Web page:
Annual Wellness Check-Up

The Importance of the Annual Wellness Examination

A comprehensive wellness examination gives our doctors the chance to evaluate your pet's overall health and to detect problems before they turn into serious illnesses. Because most pets age more quickly than people do, it is important that your pet be examined at least once a year. Additional testing may be recommended to diagnose a health problem. As part of the wellness examination, a complete physical examination will be performed. During the physical examination, our doctors are able to recognize abnormalities, which may indicate the early stages of disease. Once determined, our doctors may recommend additional testing to help in diagnosing a health problem.

Through a comprehensive physical examination, our doctors are able to detect various problems, including the early signs of heart disease. Changes in weight since your pet's last exam are also recorded, which can indicate the early stages of a metabolic problem such as diabetes, kidney disease, thyroid disease, or obesity.

Ears are examined because they can harbor parasites, bacteria, fungus, and foreign materials, and your pet's eyes are examined to check for abnormalities, such as anemia, glaucoma, cataracts, high blood pressure, and jaundice.

Next, your pet's mouth is checked for tartar buildup, dental abnormalities, fractures, loose teeth, tumors, infections, and other problems. The skin and hair are also examined as a means of detecting allergies, infections, warts and tumors, fleas, ticks, and other parasites.

Your pet's abdomen will be palpated to detect abnormalities such as enlarged organs or masses, and the joints, muscles, and lymph nodes are examined to detect the possible presence of inflammation, arthritis, and tumors. Lastly, if your pet has not been spayed or neutered, our veterinarian will explain the health benefits of doing so.

The exam should also include a check for parasites. Heartworms are a potentially-fatal disease transmitted to dogs by mosquitoes and is quickly diagnosed with a blood test. Intestinal worms in both cats and dogs can be diagnosed by checking a fecal sample. Our doctors will be happy to discuss with you medicines to prevent parasite infections.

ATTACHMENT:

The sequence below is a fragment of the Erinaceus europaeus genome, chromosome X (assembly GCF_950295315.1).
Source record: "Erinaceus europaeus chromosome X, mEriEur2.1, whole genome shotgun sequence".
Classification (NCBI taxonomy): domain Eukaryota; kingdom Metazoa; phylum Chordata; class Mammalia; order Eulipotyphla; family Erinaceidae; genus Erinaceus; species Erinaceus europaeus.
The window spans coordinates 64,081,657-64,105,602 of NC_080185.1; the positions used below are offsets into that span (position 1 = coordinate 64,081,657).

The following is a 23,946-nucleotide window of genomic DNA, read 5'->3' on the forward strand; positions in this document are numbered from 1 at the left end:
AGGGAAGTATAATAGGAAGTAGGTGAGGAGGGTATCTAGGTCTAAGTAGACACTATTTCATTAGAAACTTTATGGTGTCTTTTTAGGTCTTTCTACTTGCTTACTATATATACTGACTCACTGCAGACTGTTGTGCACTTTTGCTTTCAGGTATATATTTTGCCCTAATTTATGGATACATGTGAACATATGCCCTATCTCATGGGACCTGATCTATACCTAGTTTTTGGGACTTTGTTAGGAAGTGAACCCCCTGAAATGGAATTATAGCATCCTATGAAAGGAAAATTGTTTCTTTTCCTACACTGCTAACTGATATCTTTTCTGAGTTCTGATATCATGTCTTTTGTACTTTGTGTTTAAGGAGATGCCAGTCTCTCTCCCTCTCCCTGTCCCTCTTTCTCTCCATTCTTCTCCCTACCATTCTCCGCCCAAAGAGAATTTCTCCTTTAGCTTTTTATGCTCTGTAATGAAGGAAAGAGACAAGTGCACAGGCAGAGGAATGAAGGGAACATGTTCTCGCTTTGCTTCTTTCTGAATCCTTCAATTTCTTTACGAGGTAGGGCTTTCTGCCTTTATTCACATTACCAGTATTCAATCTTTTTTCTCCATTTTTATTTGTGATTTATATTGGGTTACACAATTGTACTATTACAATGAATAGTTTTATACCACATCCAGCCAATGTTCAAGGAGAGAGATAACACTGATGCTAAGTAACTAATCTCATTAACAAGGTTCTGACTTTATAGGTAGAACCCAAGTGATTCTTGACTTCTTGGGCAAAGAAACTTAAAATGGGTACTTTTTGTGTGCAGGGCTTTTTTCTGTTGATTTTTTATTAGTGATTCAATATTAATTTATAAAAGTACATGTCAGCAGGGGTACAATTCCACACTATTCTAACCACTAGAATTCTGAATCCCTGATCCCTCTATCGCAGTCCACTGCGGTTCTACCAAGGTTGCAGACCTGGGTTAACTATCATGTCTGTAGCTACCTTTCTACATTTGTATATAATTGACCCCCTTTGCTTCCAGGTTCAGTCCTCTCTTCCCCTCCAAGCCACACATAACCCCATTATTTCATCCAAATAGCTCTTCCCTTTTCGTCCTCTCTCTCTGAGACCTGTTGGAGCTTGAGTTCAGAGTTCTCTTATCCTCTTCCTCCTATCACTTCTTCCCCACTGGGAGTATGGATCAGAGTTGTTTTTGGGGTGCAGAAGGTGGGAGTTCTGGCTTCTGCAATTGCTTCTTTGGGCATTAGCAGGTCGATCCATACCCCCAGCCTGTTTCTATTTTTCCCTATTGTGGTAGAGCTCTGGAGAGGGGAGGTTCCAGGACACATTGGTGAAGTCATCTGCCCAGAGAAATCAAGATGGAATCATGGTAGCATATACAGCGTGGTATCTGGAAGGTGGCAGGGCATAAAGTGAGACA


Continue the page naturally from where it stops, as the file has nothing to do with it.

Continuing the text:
The annual check-up is also a good time to update vaccinations. Here in Florida, pet owners are required by law to have their dogs and cats vaccinated against rabies.

Cats also need protection against upper respiratory tract viruses and feline distemper. Cats that spend unsupervised time outside should also receive a feline leukemia vaccination.

Adult dogs should have an annual DHLPP injection to boost their protection again distemper, hepatitis, leptospirosis and parvovirus. If your dog spends time with other dogs – whether in a dog park or at a boarding kennel – you should also have your pet protected against bordetella (kennel cough).

It’s important to remember that dogs age at much faster rate than humans – the rule of thumb is that one human year equal approximately seven “dog” years – which means an annual physical exam is actually a once-every-seven-years exam. Veterinary experts recommend that once dogs pass middle age – about age six in people years — twice yearly visits are a good idea to ensure early detection and treatment of problems.

Some people feel that because their pet appears healthy that they can skip an annual checkup for their pet. However, an annual vet visit is an important part of his health maintenance.

Remember that dogs and cats age faster than humans do. Before we know it, that cute little puppy or kitten becomes middle aged, and health issues may start cropping up. With regular visits to your pet’s vet, he or she can detect any potential problems before they escalate.

Annual examinations (or twice-yearly for older pets) are the cornerstone of a good preventive care regimen, and preventive care is where the real savings come in. You will truly save money when you can work with your veterinarian to tweak your pet’s care in order to prevent health problems from occurring (changing his diet, for example, to prevent or reverse obesity), or to catch and treat illness before it becomes expensive — and possibly life threatening. The approval of another year’s worth of heartworm medication, as well as a review of all other medications, is part of that process.